BAYCARE HOME CARE MEDICAL SUPPLY and Commercial Risk Management, Appellants, v. Anibal SANTIAGO, Appellee.
Anibal Santiago claimed he injured his neck while unloading a hospital bed for delivery. Multiple doctors examined Santiago, and several came to the conclusion that the neck injury resulted from a preexisting degenerative condition. Others, however, determined the accident caused the injury. After Santiago filed a petition seeking temporary partial disability benefits, the judge of compensation claims appointed an expert medical advisor to examine Santiago and resolve the conflict. See § 440.13(9)(c), Fla. Stat. (2013) (authorizing the JCC to appoint an EMA when there is a disagreement in the opinions of the health care providers).
In his report, the EMA concluded that Santiago had both a degenerative condition to his cervical spine as well as a cervical strain. The EMA opined that the accident caused the latter injury but that Santiago had fully recuperated from it. The EMA placed Santiago at maximum medical improvement with zero impairment. At his subsequent deposition, however, the EMA's conclusions were less clear. While he did testify that Santiago had a preexisting degenerative disk condition and also probably suffered from a cervical strain, he offered contradictory statements on whether the accident was the major contributing cause of the injury and whether Santiago was at MMI.1
The JCC subsequently entered a final order awarding Santiago TPD benefits. In the order, the JCC acknowledged that the EMA's report agreed with the findings of the previous doctors that Santiago suffered from a preexisting condition unrelated to the accident and was at MMI. While noting that the EMA's deposition testimony was “not a model of clarity,” the JCC also cited the portion of the testimony in which the EMA noted the accident was not the MCC of Santiago's condition. The JCC concluded that while Santiago had a preexisting degenerative disc disease, it was not “legally a pre-existing condition” because Santiago was asymptomatic and without treatment or disability before the accident. Therefore, the JCC concluded, “the issue of major contributing cause should not be considered.” Ultimately, the JCC found Santiago was not at MMI and authorized TPD benefits. The employer/carrier appeal.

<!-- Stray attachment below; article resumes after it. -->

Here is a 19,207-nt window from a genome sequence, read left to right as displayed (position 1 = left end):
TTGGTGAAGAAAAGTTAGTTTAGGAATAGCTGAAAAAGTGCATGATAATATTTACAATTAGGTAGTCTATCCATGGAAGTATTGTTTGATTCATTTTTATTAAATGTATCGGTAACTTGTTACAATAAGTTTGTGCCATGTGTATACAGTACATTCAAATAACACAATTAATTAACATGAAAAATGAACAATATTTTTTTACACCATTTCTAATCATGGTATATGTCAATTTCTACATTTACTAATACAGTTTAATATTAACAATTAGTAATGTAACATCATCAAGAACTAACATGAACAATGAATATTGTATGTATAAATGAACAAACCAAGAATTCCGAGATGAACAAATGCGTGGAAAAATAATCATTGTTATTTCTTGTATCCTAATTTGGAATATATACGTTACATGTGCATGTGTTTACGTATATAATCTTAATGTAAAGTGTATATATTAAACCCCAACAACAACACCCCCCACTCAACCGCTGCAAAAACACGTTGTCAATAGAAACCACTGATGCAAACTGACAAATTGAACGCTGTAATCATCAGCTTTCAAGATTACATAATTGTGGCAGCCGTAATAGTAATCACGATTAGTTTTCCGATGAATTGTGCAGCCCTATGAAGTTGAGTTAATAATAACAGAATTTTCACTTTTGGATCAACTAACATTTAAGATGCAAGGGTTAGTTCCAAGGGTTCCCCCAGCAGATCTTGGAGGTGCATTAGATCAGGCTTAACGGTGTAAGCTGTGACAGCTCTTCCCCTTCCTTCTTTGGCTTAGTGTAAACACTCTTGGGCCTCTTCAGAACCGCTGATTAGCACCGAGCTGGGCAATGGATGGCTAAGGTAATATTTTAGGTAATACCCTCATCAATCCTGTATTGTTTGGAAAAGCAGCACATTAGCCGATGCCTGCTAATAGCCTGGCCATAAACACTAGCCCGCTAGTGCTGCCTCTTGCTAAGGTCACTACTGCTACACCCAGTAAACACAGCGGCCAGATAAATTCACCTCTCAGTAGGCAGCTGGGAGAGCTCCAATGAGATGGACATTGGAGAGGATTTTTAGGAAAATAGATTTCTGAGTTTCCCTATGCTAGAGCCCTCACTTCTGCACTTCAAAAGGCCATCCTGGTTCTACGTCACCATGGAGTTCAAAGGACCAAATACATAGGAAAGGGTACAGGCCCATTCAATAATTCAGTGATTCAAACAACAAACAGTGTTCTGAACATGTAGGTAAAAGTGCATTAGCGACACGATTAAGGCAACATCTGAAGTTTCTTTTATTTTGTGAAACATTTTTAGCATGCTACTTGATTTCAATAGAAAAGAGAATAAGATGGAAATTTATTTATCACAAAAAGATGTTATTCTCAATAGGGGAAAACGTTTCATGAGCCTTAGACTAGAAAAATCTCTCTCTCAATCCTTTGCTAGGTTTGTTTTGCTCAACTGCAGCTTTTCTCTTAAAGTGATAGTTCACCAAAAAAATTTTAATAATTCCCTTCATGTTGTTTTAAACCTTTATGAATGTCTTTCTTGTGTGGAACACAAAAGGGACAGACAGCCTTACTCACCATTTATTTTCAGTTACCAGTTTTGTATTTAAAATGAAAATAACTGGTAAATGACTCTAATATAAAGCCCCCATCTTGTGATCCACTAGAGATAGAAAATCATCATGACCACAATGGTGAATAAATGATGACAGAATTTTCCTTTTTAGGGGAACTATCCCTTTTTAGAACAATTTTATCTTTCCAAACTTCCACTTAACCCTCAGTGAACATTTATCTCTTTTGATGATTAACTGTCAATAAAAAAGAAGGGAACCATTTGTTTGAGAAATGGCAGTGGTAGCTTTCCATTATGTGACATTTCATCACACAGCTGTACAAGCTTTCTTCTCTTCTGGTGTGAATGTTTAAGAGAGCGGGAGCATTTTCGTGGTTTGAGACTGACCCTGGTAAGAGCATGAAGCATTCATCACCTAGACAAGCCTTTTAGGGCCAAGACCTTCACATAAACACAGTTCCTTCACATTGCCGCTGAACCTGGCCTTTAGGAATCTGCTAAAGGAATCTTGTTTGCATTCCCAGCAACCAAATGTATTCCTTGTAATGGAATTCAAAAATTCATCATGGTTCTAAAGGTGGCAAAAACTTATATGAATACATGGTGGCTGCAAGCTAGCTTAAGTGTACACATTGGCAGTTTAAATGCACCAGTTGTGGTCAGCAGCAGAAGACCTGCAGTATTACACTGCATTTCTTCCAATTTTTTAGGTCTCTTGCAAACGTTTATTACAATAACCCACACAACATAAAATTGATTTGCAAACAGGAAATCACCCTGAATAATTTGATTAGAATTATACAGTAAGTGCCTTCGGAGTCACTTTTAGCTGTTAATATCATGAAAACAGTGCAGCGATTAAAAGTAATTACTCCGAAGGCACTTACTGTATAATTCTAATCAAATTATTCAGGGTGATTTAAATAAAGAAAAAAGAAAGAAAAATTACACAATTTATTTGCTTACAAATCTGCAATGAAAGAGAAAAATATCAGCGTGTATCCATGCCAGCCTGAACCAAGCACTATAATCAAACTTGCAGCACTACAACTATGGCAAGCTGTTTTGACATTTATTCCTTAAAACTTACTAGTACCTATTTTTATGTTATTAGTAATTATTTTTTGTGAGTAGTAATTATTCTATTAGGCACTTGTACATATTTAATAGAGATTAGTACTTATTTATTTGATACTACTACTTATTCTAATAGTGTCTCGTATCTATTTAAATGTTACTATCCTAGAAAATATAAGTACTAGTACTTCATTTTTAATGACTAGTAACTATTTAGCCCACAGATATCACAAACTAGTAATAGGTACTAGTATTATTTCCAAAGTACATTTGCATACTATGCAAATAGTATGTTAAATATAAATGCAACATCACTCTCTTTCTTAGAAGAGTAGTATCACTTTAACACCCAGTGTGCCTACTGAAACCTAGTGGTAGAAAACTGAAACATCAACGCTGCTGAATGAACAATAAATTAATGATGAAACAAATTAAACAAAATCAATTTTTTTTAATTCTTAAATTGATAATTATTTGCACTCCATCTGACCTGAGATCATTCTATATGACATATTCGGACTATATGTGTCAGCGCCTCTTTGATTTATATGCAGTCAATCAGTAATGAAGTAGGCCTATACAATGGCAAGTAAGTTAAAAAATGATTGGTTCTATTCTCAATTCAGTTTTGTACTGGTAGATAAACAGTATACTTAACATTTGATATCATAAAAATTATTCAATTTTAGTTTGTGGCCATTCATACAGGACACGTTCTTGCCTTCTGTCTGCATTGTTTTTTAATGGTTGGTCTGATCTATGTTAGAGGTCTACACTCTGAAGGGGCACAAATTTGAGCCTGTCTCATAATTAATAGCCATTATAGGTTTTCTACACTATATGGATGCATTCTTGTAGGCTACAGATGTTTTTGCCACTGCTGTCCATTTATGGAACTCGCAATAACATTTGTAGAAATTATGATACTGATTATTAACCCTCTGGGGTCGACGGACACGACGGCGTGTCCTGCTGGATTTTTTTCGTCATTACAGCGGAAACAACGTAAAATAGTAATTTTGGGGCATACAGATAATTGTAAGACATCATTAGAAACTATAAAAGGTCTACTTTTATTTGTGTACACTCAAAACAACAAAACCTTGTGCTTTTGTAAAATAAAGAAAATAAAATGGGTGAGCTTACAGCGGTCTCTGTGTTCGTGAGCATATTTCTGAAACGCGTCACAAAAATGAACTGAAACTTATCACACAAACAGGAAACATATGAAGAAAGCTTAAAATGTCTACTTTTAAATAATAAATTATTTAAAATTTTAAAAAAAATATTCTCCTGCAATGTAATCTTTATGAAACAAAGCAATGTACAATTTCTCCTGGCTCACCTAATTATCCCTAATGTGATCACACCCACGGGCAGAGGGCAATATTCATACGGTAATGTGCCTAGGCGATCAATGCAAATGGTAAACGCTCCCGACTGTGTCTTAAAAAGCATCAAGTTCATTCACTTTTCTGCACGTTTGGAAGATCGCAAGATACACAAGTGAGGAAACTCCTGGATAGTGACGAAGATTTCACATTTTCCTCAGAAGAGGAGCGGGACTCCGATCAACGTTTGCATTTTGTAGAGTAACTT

The same statute that authorizes a JCC to appoint an EMA also imposes a presumption of correctness on the EMA's subsequent opinion. See § 440.13(9)(c) (“The opinion of the expert medical advisor is presumed to be correct unless there is clear and convincing evidence to the contrary as determined by the judge of compensation claims.”). In fact, we have gone so far as to note that an EMA's opinion has a “nearly conclusive effect.” Mobile Med. Indus. v. Quinn, 985 So. 2d 33, 36 (Fla. 1st DCA 2008) (quoting Pierre v. Handi Van, Inc., 717 So. 2d 1115, 1117 (Fla. 1st DCA 1998)). A JCC must find and articulate its reasons to reject an EMA's opinion. See Certistaff, Inc. v. Owen, 181 So. 3d 1218, 1221 (Fla. 1st DCA 2015) (citing Mobile, 985 So. 2d at 36).
While the EMA's deposition testimony was not always clear and consistent, his report clearly indicated his opinion that Santiago is at MMI and that the accident was not the MCC of his neck condition. The JCC failed to articulate any findings of clear and convincing evidence to reject that opinion. Accordingly, we reverse and remand to allow the JCC to accept the EMA's conclusion or make the necessary findings to reject it. See Arnau v. Winn–Dixie Stores, Inc., 76 So. 3d 1117, 1118 (Fla. 1st DCA 2011).2
REVERSED and REMANDED.
1. The contradictions were to such an extent that Santiago filed a motion to appoint an alternate EMA. The JCC denied the motion and noted the EMA's testimony was “competent” and “responsive to questioning.”
2. We have considered and rejected the employer's separate argument that Santiago was medically noncompliant.
ROBERTS, C.J., and JAY and WINSOR, JJ., CONCUR.